In the original plan for the Kolenkit neighbourhood, classical ideas of architecture merge with the modern ideal of ‘air, light and space’. The plan for the redevelopment of the neighbourhood is based on the continuity of these principles. A framework of leafy streets follows the main lines of the existing urban structure and accommodates both existing buildings and new development. The existing street profile is improved by the creation of a transitional zone between the street and building that is in keeping with the tradition of mediating spaces between the public and private realm.
The development consists of six buildings arranged around a shared garden and public courtyard. Beneath the courtyard and the buildings lies a semi-underground car park. Each building contains a range of dwelling types, both owner-occupied and subsidised rental. The new buildings maintain the scale of their neighbours and are composed of the same elements: a raised plinth, elaborated roof edges and articulated corners. Raising the dwellings half a storey establishes a relationship between the houses and the street similar to that found on the canals of Amsterdam: visually connected while maintaining privacy.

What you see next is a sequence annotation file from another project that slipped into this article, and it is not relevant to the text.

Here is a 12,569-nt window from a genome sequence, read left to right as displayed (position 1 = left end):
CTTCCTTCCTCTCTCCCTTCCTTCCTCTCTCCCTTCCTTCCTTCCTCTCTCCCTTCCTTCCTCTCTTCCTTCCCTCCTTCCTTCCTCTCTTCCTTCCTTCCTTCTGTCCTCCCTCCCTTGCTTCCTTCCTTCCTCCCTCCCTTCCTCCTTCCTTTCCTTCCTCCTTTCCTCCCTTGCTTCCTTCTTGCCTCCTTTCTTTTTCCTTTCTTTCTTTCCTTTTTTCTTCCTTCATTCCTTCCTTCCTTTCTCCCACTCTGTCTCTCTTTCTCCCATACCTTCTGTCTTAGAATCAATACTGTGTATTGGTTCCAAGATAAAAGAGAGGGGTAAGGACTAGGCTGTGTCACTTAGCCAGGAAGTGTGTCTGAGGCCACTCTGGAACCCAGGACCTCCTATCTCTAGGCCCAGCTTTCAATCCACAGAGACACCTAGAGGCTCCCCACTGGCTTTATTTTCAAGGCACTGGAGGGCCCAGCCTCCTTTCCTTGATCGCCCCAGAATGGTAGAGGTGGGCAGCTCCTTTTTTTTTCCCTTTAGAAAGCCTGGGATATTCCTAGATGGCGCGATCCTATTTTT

The expression of individual dwellings and programmatic variations are subordinate to the overall expression of the block. The façades are defined by a consistent rhythm of floor to ceiling windows that is modulated by variations in the window reveals on different floors. The intermediate scale of the volumes is articulated by the treatment of differences in roof heights, balconies, staircases and entrances. Windowsills, horizontal bands and lintels of light, acid-treated concrete stand out against the yellow-hued brickwork. Balustrades feature a distinctive ‘arabesque’ pattern of interlocking letters that echo the 19th century and early 20th-century tradition of ornaments with oriental motifs in Amsterdam.